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Can you use your powers of logic and deduction to work out the missing information in these sporty situations?

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Rather than using the numbers 1-9, this sudoku uses the nine different letters used to make the words "Advent Calendar".

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This challenging activity involves finding different ways to distribute fifteen items among four sets, when the sets must include three, four, five and six items.

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You need to find the values of the stars before you can apply normal Sudoku rules.

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A pair of Sudoku puzzles that together lead to a complete solution.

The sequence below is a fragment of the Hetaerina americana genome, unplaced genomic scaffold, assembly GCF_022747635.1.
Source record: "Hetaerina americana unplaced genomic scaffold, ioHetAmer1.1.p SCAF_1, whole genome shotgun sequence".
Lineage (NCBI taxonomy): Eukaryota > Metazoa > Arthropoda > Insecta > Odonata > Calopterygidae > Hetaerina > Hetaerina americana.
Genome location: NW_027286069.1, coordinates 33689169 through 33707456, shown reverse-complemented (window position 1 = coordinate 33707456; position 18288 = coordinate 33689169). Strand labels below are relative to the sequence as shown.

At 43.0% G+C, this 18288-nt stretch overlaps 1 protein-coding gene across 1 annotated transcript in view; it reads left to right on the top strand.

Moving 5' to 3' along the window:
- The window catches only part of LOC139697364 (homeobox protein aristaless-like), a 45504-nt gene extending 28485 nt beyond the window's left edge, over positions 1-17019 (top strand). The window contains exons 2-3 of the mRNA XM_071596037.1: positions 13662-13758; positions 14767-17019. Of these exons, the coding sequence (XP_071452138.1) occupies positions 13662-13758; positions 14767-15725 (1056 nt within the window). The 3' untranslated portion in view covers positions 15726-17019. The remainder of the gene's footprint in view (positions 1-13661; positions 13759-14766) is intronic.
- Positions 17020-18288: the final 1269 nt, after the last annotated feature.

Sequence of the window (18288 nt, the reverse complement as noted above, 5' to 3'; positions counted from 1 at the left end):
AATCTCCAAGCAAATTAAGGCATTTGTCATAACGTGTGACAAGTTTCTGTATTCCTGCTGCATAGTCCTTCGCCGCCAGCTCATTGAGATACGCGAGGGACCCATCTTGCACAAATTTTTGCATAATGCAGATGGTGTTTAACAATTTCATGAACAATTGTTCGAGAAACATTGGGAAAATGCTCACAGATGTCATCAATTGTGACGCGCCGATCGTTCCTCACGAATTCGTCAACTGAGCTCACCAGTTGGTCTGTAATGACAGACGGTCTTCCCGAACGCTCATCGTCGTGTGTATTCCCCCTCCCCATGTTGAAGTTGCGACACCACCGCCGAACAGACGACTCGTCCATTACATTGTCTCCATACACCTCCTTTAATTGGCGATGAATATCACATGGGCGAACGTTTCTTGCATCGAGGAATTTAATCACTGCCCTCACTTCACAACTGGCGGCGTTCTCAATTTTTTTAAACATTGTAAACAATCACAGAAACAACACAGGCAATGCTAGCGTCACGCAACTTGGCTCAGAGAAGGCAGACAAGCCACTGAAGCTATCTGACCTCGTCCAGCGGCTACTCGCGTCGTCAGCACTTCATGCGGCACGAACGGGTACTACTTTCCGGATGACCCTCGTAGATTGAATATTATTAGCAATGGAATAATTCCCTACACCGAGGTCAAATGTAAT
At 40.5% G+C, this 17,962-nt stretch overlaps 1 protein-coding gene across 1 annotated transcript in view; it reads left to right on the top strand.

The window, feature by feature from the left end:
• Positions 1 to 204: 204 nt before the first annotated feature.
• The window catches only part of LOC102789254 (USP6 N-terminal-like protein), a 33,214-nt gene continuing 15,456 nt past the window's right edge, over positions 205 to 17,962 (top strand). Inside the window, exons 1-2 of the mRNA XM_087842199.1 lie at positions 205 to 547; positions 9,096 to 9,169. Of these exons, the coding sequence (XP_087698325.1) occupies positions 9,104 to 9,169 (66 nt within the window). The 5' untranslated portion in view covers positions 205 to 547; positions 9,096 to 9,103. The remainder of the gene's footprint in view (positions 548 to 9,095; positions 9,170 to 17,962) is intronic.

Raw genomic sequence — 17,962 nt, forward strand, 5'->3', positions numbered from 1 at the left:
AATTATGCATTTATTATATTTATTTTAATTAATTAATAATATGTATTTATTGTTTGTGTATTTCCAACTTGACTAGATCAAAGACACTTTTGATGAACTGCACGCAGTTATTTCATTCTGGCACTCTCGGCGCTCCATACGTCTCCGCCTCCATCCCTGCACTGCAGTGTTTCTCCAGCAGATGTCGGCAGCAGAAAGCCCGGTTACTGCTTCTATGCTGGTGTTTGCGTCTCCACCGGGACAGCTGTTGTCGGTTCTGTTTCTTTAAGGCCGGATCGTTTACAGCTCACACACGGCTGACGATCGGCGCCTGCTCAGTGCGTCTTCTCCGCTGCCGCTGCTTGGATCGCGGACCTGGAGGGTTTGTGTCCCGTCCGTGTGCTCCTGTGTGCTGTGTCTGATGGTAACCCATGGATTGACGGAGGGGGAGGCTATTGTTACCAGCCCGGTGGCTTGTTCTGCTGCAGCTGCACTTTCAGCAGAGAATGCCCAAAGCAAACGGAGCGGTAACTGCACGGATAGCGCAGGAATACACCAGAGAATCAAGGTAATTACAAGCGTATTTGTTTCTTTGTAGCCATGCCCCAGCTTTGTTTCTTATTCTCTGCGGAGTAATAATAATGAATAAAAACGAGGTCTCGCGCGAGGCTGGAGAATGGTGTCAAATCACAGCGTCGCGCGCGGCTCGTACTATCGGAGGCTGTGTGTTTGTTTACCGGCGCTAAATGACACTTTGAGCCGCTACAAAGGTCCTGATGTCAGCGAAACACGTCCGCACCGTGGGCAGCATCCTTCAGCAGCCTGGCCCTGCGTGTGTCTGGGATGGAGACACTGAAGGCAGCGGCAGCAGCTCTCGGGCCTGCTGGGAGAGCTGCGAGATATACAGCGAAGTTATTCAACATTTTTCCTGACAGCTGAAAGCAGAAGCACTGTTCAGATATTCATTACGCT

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This challenge extends the Plants investigation so now four or more children are involved.

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This is a variation of sudoku which contains a set of special clue-numbers. Each set of 4 small digits stands for the numbers in the four cells of the grid adjacent to this set.

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Can you arrange the numbers 1 to 17 in a row so that each adjacent pair adds up to a square number?

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An extra constraint means this Sudoku requires you to think in diagonals as well as horizontal and vertical lines and boxes of nine.

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Charlie and Abi put a counter on 42. They wondered if they could visit all the other numbers on their 1-100 board, moving the counter using just these two operations: x2 and -5. What do you think?

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Four small numbers give the clue to the contents of the four surrounding cells.